On July 27, the nation’s primary federal banking regulators—the Federal Reserve, the Federal Deposit Insurance Corporation, and the Office of the Comptroller of the Currency—released a proposed capital framework (PDF) for banks with more than $100 billion in assets.
Though the proposal intends to reduce risk in the US financial system, its narrow focus on banks may actually increase risk in the mortgage market. By making it less economical for large banks to support the mortgage market, the proposal would shift mortgage lending from depositories to independent mortgage banks (IMBs), yet make it more difficult for the IMBs to handle the role asked of them.
Implications of the newly proposed banking regulations
Most controversially (PDF), the proposal would increase the amount of capital that large banks must hold against mortgages held in portfolio. Where today, the risk weight for all mortgages is 50 percent, bank regulators have proposed risk weights from 40 to 90 percent, depending on the mortgage’s loan-to-value ratio. This would take the capital that large banks are required to hold against these mortgages well beyond what is needed to cover the risk, reinforcing the decade-long retreat of banks from the mortgage market (PDF).
This regulatory nudge of the mortgage market from banks to IMBs might not be a problem were it not that the proposal also makes it more difficult for IMBs to support the mortgage market.
For most IMBs, mortgage servicing rights (MSRs) are the dominant asset and warehouse lending is the dominant source of liquidity. When an IMB steps in to maintain the payments owed to mortgage-backed securities investors as borrowers fall behind—a role critical to the functioning of the mortgage market—they look to warehouse lenders for the needed short-term funding, putting up their MSRs as collateral. Warehouse lending is also important to IMBs’ mortgage lending, providing them the funding to cover the period between a loan’s origination and its securitization.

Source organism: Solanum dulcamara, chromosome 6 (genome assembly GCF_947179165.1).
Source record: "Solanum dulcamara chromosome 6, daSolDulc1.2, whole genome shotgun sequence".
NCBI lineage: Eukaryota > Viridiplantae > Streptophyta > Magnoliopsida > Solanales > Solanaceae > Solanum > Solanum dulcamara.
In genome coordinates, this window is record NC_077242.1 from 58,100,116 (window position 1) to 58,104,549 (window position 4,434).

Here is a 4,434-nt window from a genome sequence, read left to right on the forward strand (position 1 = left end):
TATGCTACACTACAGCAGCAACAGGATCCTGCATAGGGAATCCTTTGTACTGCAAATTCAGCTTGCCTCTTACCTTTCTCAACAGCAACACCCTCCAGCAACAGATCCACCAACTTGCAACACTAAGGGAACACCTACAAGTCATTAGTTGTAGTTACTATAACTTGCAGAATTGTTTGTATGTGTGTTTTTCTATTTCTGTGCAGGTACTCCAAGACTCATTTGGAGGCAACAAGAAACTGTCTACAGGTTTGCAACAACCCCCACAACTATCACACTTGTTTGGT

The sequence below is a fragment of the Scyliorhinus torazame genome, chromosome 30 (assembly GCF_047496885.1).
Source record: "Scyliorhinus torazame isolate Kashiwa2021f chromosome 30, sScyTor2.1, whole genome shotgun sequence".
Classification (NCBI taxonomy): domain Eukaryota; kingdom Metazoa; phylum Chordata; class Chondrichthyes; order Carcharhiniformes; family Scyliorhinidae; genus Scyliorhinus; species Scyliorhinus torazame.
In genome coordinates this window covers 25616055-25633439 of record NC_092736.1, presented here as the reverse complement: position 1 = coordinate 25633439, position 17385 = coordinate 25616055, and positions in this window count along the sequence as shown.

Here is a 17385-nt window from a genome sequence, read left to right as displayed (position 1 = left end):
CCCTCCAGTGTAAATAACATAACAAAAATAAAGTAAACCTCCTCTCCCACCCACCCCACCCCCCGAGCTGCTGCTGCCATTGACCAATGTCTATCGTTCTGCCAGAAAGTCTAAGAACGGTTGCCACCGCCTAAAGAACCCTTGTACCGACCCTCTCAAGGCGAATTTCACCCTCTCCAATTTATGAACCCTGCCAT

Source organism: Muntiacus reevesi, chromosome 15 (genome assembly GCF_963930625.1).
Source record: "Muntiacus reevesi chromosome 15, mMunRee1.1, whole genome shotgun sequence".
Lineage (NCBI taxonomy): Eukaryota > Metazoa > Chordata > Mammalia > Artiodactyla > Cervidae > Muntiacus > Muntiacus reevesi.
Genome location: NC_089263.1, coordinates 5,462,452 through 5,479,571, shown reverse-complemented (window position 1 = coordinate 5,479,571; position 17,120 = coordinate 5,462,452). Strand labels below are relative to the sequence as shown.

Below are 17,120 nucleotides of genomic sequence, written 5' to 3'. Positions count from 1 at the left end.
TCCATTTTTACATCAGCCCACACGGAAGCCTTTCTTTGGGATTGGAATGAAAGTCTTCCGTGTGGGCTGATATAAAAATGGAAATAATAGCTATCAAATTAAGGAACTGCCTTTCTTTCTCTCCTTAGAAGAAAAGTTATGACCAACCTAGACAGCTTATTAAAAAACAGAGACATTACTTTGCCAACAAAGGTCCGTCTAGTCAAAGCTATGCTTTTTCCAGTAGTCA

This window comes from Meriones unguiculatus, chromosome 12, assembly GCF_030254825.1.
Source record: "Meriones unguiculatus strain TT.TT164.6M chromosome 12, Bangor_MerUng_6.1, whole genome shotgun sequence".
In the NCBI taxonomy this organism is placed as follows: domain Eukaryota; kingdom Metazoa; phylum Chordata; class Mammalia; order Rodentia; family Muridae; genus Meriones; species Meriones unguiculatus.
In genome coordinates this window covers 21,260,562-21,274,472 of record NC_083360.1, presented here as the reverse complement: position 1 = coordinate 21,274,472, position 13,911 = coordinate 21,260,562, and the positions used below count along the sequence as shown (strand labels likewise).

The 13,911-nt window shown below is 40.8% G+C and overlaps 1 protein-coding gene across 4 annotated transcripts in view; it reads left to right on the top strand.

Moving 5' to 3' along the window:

The proposal would strain the economics of the IMBs’ MSRs and their warehouse lending, making it more challenging for many IMBs to operate.
By increasing the credit conversion factor used to calculate the capital that must be held against funding commitments of a year or less that are not unconditionally cancellable, regulators would double the capital required for most warehouse lines. Though this increase would be offset by a decrease in the risk weight applied to the few publicly traded, investment-grade IMBs, it would meaningfully increase the cost of short-term funding for all but these few IMBs.
The proposal would also reduce the share of a large lender’s Tier 1 capital (the form of capital that receives the most favorable treatment) that can come in the form of MSRs. Currently, MSRs can make up 25 percent of a large lender’s Tier 1 capital, with every dollar of MSRs above that threshold requiring a lender to hold another dollar of capital, rendering it uneconomical. Under the proposal, that limit will fall to 10 percent.
A few larger banks already exceed this lower limit and several more are close, which means that they would go from being buyers of MSRs to sellers, driving down the value of the asset. This downward pressure on the value of most IMBs’ primary asset will force them to put up more of it to secure short-term funding with warehouse lenders, which will already be looking to tighten the terms of their lines.
These two changes together could squeeze many IMBs, particularly in times of stress. As borrowers begin to struggle to make their payments and both the importance and liquidity needs of IMBs rise, the proposal will make it more difficult for many IMBs to come up with the funding needed to keep the market functioning.
With the capital treatment of mortgage lending pushing banks further out of the mortgage market, no one should expect them to come to the rescue.
Broadening the view of mortgage risk would better protect the financial system
In their overly narrow focus on the risk to banks, bank regulators appear to be missing the bigger picture, at least in the mortgage market. Opening their aperture a little and adopting a more moderate approach to the risk that large banks take in supporting the mortgage market would ultimately put the financial system as a whole, including the larger banks, on more stable ground.